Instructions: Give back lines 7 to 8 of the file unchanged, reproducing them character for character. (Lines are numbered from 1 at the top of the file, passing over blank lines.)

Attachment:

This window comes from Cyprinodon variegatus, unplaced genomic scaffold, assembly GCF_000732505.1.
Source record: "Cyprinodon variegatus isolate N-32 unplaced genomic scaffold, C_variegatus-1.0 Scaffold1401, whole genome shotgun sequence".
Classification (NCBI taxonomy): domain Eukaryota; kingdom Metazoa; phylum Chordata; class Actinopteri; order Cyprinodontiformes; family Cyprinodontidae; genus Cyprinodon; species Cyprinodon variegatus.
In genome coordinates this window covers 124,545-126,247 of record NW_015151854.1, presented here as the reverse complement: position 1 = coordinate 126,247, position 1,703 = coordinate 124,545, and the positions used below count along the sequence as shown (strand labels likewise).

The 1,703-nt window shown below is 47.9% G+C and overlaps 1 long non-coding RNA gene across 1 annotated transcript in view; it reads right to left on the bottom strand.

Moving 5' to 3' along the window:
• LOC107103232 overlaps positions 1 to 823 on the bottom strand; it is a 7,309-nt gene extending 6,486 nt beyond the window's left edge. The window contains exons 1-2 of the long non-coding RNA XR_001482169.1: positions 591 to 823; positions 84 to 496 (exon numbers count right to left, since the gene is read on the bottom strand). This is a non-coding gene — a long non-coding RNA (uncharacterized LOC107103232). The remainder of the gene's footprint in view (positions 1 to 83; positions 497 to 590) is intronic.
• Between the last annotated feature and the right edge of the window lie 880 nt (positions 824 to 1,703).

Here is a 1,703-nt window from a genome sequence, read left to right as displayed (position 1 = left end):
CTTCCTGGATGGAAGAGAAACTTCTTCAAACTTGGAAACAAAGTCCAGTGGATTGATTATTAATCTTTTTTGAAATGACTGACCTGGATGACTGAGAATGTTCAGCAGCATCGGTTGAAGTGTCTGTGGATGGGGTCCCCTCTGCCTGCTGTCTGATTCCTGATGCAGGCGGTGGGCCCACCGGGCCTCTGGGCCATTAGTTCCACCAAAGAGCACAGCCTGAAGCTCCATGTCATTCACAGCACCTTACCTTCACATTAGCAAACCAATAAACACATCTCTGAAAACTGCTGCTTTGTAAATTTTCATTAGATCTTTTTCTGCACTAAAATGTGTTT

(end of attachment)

• LOC107103232 overlaps positions 1 to 823 on the bottom strand; it is a 7,309-nt gene extending 6,486 nt beyond the window's left edge. The window contains exons 1-2 of the long non-coding RNA XR_001482169.1: positions 591 to 823; positions 84 to 496 (exon numbers count right to left, since the gene is read on the bottom strand). This is a non-coding gene — a long non-coding RNA (uncharacterized LOC107103232). The remainder of the gene's footprint in view (positions 1 to 83; positions 497 to 590) is intronic.
• Between the last annotated feature and the right edge of the window lie 880 nt (positions 824 to 1,703).